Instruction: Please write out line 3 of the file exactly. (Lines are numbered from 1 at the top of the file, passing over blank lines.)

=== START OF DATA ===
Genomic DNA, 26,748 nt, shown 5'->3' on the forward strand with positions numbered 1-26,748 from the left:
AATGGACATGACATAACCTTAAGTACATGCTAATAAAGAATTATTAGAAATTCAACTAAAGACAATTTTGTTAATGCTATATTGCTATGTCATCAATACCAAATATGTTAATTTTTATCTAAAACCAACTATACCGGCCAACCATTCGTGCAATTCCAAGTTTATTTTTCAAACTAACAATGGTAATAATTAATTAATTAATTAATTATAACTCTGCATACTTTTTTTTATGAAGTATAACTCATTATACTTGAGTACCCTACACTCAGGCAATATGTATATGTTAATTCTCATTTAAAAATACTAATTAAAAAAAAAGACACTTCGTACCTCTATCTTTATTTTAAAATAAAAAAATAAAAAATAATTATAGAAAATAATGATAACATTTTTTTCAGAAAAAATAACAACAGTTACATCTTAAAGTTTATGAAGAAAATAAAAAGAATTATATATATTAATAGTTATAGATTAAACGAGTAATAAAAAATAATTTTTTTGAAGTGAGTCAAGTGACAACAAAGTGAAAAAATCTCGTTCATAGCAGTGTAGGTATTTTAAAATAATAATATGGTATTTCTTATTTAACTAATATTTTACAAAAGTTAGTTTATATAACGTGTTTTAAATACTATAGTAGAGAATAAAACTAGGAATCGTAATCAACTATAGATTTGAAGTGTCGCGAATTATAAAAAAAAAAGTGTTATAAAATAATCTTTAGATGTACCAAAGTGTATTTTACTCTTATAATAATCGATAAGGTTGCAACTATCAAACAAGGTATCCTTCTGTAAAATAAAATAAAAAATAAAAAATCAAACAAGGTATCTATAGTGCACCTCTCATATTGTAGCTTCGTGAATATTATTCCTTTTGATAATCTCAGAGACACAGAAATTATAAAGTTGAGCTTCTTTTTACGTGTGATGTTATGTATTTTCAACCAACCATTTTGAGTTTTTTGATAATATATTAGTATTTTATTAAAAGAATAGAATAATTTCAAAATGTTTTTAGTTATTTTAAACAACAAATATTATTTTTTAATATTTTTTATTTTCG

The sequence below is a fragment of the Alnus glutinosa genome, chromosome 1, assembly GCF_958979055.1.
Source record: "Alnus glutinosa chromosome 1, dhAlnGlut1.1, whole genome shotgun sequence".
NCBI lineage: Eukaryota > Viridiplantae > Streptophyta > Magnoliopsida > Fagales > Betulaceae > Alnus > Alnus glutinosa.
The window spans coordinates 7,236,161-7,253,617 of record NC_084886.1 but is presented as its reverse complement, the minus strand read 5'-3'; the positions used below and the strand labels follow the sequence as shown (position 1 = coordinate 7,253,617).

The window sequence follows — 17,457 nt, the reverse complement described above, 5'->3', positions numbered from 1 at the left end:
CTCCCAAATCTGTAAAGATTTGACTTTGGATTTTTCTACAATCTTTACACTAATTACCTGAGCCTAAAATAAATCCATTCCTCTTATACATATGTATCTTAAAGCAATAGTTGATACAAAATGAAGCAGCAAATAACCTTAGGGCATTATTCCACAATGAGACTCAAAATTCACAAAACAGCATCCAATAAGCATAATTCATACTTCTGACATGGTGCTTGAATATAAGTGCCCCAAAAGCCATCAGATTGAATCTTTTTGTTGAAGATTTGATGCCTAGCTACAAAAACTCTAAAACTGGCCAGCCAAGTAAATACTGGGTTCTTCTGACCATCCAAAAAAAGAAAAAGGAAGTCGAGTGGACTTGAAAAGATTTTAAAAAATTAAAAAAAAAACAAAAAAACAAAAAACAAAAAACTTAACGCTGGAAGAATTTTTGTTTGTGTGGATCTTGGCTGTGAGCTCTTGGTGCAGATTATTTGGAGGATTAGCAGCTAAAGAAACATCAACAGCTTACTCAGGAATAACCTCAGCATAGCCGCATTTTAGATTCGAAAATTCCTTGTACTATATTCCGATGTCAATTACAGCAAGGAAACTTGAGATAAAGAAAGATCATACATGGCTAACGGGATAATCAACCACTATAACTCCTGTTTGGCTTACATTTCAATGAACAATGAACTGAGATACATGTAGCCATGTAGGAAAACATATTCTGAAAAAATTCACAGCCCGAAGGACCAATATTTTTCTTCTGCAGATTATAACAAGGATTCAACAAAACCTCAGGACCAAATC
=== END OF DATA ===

The sequence below is a fragment of the Alnus glutinosa genome, chromosome 1, assembly GCF_958979055.1.